During pregnancy, a woman’s risk of heart disease may increase, in part due to increases in total cholesterol levels. After pregnancy, these levels typically return to normal. 

During menopause, around the age of 50 to 55, women’s cholesterol levels generally change as their hormones change. Total and LDL cholesterol levels tend to rise, while HDL cholesterol tends to decline. Even women who have had healthy cholesterol levels their whole lives may develop high cholesterol after menopause. 

These changes are due to a couple of overarching factors. First, estrogen levels decrease during and after menopause, removing the protective factor that increases HDL and lowers LDL. Additionally, women gain an average of eight to 10 pounds after menopause and tend to become more sedentary—and weight gain and lack of physical activity are major contributors to high cholesterol.

Are risk factors for high cholesterol different for men and women?

Women and men share many risk factors for high cholesterol, including a family history of high cholesterol or heart disease, a poor diet, unhealthy habits like smoking or heavy drinking, and other diseases and conditions like diabetes or high blood pressure. Hypothyroidism, lupus, and corticosteroid medications may increase triglyceride levels in both men and women.

But some risk factors are unique to women, and some shared risk factors have a greater impact on women than on men. 

High cholesterol risk factors for women

Risk factors for high cholesterol unique to women include pregnancy-related high blood pressure and gestational diabetes, as well as polycystic ovarian syndrome (PCOS), which is a hormonal disorder in which women have higher levels of male hormones. 

Some shared factors for high cholesterol weigh more on women’s risk than on men’s:

  • Women with diabetes are more likely than men with diabetes to develop high cholesterol and heart disease.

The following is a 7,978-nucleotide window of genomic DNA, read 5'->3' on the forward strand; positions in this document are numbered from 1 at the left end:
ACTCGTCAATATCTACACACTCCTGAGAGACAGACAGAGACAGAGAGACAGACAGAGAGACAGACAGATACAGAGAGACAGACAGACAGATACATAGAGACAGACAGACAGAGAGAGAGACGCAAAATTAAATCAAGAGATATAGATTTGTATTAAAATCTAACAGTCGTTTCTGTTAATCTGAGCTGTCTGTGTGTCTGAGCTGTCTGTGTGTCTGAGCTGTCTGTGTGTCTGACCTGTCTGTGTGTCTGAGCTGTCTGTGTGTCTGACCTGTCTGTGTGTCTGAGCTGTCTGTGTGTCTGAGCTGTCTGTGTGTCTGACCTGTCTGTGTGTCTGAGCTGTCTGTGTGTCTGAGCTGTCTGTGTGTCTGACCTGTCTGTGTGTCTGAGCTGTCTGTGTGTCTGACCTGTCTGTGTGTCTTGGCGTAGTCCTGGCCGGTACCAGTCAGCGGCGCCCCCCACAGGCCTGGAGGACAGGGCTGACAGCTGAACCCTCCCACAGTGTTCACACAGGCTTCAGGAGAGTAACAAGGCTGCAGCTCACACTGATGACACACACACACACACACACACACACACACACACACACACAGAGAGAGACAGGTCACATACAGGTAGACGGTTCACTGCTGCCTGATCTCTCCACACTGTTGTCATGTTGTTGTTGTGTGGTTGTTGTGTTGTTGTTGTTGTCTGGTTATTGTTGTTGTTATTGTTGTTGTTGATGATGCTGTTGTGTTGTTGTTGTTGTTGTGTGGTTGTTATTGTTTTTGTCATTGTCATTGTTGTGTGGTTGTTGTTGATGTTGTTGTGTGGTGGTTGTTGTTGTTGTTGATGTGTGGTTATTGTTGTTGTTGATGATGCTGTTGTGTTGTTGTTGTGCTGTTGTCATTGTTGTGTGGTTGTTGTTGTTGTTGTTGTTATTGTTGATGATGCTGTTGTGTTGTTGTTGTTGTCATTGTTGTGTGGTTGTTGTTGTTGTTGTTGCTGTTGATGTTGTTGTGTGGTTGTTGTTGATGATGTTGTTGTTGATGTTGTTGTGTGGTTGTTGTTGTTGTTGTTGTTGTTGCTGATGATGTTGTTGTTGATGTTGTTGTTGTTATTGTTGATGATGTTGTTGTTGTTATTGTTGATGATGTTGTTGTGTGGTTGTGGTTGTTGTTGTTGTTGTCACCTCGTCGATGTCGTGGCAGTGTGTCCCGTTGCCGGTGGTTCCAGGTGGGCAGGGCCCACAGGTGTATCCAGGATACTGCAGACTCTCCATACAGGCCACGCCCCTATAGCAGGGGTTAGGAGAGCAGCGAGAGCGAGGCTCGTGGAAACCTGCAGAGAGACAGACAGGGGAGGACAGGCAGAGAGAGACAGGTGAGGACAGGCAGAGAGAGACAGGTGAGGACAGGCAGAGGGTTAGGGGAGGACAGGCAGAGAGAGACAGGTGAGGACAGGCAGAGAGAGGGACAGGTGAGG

• Stress and depression has a stronger effect on women’s hearts than on men’s. 
  • Smoking is a stronger risk factor for high cholesterol in women than in men.
  • Low estrogen levels after menopause significantly increase women’s risk of developing high LDL cholesterol and heart disease in smaller blood vessels.
  • Complications of pregnancy, including high blood pressure and gestational diabetes, increase a woman’s long-term risk for high blood pressure, type 2 diabetes, and heart disease.
  • A family history of early-onset heart disease may be a stronger risk factor for women than for men.

A few factors also increase women’s risk for high triglyceride levels:

  • Birth control pills that contain estrogen
  • Pregnancy, which may temporarily raise triglycerides
  • Menopause
  • PCOS
  • Oral estrogens and hormone replacement therapy
  • Prescription medications that target estrogen levels, known as SERMs

Cholesterol medications for women and men

While cholesterol-lowering medications like statins help lower cholesterol and prevent heart attack and heart disease in both women and men, women are 10 percent less likely to be prescribed statins by their physician. Moreover, when they are prescribed for women, it’s typically at lower doses than the guidelines recommend.

Although more women have high cholesterol than men, historically, women are treated less aggressively for high cholesterol than their male counterparts. While the reasons for this discrepancy isn’t well understood, researchers have a few theories based on studies to date: